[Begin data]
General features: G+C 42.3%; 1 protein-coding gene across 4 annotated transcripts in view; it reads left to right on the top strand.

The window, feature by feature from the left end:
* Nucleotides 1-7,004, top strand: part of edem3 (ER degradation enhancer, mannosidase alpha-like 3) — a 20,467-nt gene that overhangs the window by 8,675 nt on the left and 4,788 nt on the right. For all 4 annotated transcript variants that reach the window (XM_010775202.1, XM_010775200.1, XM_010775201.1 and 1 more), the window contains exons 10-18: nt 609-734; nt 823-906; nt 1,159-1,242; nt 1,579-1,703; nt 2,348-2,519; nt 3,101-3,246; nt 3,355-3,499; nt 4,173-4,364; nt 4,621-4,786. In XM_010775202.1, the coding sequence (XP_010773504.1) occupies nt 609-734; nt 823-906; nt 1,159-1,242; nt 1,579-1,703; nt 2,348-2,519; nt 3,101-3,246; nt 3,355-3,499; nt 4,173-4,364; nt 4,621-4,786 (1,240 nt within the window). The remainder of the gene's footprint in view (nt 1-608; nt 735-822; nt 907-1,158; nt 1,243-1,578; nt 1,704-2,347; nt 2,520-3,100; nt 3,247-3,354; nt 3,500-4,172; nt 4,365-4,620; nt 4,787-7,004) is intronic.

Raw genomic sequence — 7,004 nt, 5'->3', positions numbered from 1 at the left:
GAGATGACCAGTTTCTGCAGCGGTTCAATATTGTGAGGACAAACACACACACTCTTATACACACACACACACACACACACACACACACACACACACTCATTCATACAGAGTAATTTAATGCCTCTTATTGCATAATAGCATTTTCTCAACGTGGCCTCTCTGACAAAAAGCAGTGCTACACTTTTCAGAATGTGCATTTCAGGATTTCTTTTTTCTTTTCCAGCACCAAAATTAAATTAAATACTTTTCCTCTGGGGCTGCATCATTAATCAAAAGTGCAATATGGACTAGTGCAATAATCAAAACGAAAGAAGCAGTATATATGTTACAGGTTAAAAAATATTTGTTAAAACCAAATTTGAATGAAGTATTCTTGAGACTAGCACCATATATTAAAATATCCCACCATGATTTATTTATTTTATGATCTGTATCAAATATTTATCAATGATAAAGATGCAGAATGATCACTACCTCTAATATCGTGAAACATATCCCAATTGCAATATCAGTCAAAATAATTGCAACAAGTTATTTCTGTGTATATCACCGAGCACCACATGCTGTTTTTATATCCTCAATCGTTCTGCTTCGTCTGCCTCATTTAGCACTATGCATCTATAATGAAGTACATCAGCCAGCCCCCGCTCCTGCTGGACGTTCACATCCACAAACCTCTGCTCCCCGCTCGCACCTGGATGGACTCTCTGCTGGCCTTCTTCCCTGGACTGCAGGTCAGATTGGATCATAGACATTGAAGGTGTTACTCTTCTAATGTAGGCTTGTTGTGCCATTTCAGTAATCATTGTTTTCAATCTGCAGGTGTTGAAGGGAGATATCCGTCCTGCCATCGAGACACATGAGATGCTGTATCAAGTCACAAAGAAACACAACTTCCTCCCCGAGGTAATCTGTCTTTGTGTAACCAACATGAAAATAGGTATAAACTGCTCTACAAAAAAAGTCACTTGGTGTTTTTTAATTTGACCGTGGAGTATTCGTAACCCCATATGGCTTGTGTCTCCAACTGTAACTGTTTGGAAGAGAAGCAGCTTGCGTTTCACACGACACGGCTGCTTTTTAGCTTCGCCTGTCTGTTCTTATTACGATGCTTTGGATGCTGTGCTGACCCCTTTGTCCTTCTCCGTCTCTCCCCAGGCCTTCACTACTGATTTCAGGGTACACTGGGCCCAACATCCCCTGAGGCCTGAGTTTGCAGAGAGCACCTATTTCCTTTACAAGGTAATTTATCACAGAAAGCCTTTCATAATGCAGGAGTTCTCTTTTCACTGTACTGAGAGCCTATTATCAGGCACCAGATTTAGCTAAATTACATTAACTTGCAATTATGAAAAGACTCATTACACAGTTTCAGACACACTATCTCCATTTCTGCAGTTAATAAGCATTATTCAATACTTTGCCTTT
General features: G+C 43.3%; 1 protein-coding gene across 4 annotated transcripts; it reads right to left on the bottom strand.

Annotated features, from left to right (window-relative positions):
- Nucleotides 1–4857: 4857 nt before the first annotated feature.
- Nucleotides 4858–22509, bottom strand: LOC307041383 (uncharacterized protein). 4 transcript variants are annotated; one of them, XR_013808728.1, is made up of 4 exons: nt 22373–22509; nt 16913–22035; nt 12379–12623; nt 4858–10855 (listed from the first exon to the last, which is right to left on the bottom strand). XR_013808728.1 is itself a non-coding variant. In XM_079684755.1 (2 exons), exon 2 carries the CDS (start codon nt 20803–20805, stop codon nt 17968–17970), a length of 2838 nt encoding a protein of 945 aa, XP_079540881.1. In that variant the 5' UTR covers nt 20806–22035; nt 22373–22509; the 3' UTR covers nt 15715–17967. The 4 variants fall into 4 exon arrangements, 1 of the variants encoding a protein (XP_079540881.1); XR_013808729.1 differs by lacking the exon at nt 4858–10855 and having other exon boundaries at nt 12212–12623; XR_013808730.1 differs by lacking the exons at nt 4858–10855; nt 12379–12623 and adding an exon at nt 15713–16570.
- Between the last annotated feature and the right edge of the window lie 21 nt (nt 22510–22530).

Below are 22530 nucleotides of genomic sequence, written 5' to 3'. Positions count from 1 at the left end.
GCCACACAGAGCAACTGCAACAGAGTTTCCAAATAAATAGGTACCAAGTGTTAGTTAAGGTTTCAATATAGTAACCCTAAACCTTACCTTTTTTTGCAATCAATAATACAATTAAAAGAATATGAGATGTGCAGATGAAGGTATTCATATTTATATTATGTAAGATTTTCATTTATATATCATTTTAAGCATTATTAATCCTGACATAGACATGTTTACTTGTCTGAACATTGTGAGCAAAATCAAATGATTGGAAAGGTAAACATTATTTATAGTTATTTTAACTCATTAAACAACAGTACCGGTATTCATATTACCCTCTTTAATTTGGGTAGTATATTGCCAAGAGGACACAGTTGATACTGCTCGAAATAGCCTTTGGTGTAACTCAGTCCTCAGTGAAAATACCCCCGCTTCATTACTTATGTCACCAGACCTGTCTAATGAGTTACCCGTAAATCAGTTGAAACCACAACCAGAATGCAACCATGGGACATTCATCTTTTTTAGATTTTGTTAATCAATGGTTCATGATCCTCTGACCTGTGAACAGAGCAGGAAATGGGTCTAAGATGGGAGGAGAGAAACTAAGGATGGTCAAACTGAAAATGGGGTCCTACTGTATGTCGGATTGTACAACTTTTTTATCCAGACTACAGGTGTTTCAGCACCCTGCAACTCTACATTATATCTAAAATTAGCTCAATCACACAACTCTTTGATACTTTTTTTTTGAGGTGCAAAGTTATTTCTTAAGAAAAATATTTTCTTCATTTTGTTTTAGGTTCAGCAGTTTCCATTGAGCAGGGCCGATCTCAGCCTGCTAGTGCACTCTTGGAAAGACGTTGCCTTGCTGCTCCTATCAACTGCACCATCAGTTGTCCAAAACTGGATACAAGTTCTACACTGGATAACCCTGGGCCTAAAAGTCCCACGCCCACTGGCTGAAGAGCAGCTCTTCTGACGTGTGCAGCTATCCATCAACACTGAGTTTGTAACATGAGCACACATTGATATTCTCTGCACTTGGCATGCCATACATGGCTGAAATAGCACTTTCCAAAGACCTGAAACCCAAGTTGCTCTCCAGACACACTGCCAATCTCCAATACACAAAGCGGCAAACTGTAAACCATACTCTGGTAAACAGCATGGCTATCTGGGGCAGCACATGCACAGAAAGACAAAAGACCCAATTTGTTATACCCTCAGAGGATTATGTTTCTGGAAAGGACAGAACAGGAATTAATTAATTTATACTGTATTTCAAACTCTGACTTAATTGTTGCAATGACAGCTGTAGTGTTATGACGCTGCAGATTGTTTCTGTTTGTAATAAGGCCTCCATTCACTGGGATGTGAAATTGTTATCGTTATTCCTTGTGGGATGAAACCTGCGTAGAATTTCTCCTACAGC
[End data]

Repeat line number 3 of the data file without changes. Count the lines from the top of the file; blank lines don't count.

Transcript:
* Nucleotides 1-7,004, top strand: part of edem3 (ER degradation enhancer, mannosidase alpha-like 3) — a 20,467-nt gene that overhangs the window by 8,675 nt on the left and 4,788 nt on the right. For all 4 annotated transcript variants that reach the window (XM_010775202.1, XM_010775200.1, XM_010775201.1 and 1 more), the window contains exons 10-18: nt 609-734; nt 823-906; nt 1,159-1,242; nt 1,579-1,703; nt 2,348-2,519; nt 3,101-3,246; nt 3,355-3,499; nt 4,173-4,364; nt 4,621-4,786. In XM_010775202.1, the coding sequence (XP_010773504.1) occupies nt 609-734; nt 823-906; nt 1,159-1,242; nt 1,579-1,703; nt 2,348-2,519; nt 3,101-3,246; nt 3,355-3,499; nt 4,173-4,364; nt 4,621-4,786 (1,240 nt within the window). The remainder of the gene's footprint in view (nt 1-608; nt 735-822; nt 907-1,158; nt 1,243-1,578; nt 1,704-2,347; nt 2,520-3,100; nt 3,247-3,354; nt 3,500-4,172; nt 4,365-4,620; nt 4,787-7,004) is intronic.